| CV

Curriculum Vita

brief curriculum vita

3045D Derby Hall, 154 N Oval Mall, Columbus, OH 43210
phone: (614) 688-2117 | email: lynch.659@osu.edu | web: teresa-lynch.com


Ph.D., Mass Communications, 2017
Indiana University, Bloomington, IN
Dissertation: Assessing the Relevance of Formidability on Fear in Playful Simulations of Predation
Advisor: Nicole Martins, Ph.D.
Minor: Psychology

M.A., Telecommunications, 2013
Indiana University, Bloomington, IN
Thesis: Nothing to fear? College students’ fear responses to video games
Advisor: Nicole Martins, Ph.D.

B.A., Music, 2008
Armstrong Atlantic State University, Savannah, GA
Advisor: Stephen Primatic, Ph.D.


AU 2017 – current
Assistant Professor of Communication Technology
School of Communication, The Ohio State University

FA 2016 – SP 2017
Graduate Scholars Fellow
University Graduate School, Indiana University

FA 2011 – SP 2016
Graduate Assistantship
Dept. of Telecommunications/The Media School, Indiana University 


Emotion and video games
Social identity, stereotyping and media
Intergroup processes in video games
Dynamic, complex systems approaches in communication science


Read, G. L, Lynch, T., & Matthews, N. L. (accepted for publication). Increased cognitive load during video game play reduces rape myth acceptance and hostile sexism after exposure to sexualized female avatars. Sex Roles. 

Martins, N., Weaver, A. J., & Lynch, T. (accepted for publication). What the public “knows” about media effects research: The influence of news frames on perceived credibility and belief change. Journal of Communication. doi: 10.1093/joc/jqx004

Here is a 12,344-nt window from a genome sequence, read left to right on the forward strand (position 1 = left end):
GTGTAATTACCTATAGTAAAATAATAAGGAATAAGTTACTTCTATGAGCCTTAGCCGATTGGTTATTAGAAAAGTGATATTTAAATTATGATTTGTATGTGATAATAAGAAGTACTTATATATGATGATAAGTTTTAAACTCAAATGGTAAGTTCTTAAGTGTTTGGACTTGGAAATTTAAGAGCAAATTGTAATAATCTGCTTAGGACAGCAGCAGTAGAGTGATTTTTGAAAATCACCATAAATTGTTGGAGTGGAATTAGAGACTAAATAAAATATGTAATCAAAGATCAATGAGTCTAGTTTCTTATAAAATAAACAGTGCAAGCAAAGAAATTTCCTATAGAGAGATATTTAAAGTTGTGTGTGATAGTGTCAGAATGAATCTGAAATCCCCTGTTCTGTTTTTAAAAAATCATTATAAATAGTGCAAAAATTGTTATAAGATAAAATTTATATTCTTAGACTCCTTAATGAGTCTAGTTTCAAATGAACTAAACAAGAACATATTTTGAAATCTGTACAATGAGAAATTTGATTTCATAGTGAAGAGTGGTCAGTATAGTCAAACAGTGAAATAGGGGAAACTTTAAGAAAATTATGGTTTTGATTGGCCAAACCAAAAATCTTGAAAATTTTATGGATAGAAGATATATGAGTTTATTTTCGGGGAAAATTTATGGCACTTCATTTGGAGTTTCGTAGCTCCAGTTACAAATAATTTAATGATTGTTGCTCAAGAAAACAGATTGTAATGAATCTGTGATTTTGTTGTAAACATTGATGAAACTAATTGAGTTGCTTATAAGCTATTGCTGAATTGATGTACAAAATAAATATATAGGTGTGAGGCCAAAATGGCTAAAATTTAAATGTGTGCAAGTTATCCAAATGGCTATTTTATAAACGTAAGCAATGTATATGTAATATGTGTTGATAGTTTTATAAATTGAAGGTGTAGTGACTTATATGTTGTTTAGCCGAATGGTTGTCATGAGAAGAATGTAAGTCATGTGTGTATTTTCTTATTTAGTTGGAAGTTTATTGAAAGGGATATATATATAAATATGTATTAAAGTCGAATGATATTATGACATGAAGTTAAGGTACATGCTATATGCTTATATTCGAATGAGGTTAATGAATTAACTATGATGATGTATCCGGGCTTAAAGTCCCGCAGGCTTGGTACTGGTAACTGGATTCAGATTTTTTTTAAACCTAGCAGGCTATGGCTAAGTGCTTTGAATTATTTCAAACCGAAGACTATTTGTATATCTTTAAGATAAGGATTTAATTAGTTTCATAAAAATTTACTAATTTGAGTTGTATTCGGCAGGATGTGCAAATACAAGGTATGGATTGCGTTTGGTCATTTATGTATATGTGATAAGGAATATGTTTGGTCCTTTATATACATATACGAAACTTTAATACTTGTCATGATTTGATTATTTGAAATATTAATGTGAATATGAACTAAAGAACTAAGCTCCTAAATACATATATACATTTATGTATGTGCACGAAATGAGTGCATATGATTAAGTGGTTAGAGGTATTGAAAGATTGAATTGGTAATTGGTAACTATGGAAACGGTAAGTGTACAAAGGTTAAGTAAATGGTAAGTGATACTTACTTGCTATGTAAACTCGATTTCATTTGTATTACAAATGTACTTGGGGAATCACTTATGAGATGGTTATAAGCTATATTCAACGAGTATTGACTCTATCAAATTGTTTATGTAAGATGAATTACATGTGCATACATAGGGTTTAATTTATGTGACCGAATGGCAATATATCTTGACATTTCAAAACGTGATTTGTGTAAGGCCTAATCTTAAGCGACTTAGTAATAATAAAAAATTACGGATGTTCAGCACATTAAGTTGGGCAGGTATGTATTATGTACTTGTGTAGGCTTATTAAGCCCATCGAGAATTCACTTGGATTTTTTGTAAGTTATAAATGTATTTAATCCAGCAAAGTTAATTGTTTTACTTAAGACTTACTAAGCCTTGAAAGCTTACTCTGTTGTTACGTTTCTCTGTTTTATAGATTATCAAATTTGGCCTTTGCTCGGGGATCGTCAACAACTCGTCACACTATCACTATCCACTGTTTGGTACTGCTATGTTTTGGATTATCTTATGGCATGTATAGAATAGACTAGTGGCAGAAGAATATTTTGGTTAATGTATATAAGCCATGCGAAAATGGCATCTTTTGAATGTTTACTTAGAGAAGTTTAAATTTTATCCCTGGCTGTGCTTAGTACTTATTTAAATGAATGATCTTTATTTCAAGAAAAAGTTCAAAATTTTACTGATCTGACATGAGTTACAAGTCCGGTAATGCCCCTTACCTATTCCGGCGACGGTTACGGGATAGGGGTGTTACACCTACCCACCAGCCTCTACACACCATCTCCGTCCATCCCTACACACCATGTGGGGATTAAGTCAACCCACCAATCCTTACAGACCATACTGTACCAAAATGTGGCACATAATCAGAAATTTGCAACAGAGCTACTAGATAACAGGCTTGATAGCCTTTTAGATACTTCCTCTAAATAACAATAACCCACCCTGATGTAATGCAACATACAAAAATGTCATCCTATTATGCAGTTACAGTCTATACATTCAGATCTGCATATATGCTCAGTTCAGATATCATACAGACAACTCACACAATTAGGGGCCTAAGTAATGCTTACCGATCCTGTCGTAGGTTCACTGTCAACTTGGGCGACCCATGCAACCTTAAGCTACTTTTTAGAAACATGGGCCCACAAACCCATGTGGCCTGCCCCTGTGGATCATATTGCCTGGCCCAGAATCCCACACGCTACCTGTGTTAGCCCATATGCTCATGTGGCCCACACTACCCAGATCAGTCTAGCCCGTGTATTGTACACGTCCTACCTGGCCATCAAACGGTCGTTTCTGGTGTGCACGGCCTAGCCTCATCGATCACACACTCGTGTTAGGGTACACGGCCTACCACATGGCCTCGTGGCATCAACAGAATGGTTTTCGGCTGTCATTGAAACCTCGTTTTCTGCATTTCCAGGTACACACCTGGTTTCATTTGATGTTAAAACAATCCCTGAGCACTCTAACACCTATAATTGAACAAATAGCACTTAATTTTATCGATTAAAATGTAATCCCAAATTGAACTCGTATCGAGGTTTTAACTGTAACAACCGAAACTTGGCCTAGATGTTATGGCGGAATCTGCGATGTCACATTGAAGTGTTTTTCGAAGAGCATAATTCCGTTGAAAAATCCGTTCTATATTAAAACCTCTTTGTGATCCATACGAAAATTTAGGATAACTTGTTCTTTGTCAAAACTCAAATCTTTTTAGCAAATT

Gonzales, A. L., Kwon, E. Y., Lynch, T., & Fritz, N. (2016). ‘Better everyone should know our business than we lose our house’: Costs and benefits of medical crowdfunding for support, privacy, and identity. New Media & Society, 20, 641-658. doi: 10.1177/1461444816667723 

Lynch, T., Tompkins, J. E., van Driel, I., & Fritz, N. (2016) Sexy, strong, and secondary: An analysis of female videogame characters from 1983 to 2014. Journal of Communication, 66, 564-584. doi: 10.1111/jcom.12237 

Matthews, N. L., Lynch, T., & Martins, N. (2016). Real ideal: Investigating how normal and ideal video game bodies affect men and women. Computers in Human Behavior, 59, 155-164. doi:10.1016/j.chb.2016.01.026 

Potter, R. F., Jamison-Koenig, E. J., Lynch, T., & Sites, J. (advance online publication 2016) Effect of vocal-pitch difference on automatic attention to voice changes in audio messages. Communication Research. doi: 10.1177/0093650215623835 

Lynch, T. & Martins, N. (2015). Nothing to fear? An analysis of college students’ fear experiences with video games. Journal of Broadcasting & Electronic Media, 59(2), 298-317. doi: 10.1080/08838151.2015.1029128 

Potter, R. F., Lynch, T., & Kraus, A. (2015). I’ve heard that before: Habituation of the orienting response follows repeated presentation of auditory structural features in radio. Communication Monographs, 82, 359-378. doi: 10.1080/03637751.2015.1019529 


Lynch, T. & Matthews, N. L. (2017). Life and death. In S. Jones (Ed.), Avatars, Assembled: The Sociotechnical Anatomy of Digital Bodies. New York, NY: Peter Lang Publishing.

Lynch, T. (2017) Validity. In J. Matthes (Ed.), International Encyclopedia of Communication Research Methods. Hoboken, NJ: John Wiley & Sons, Inc.

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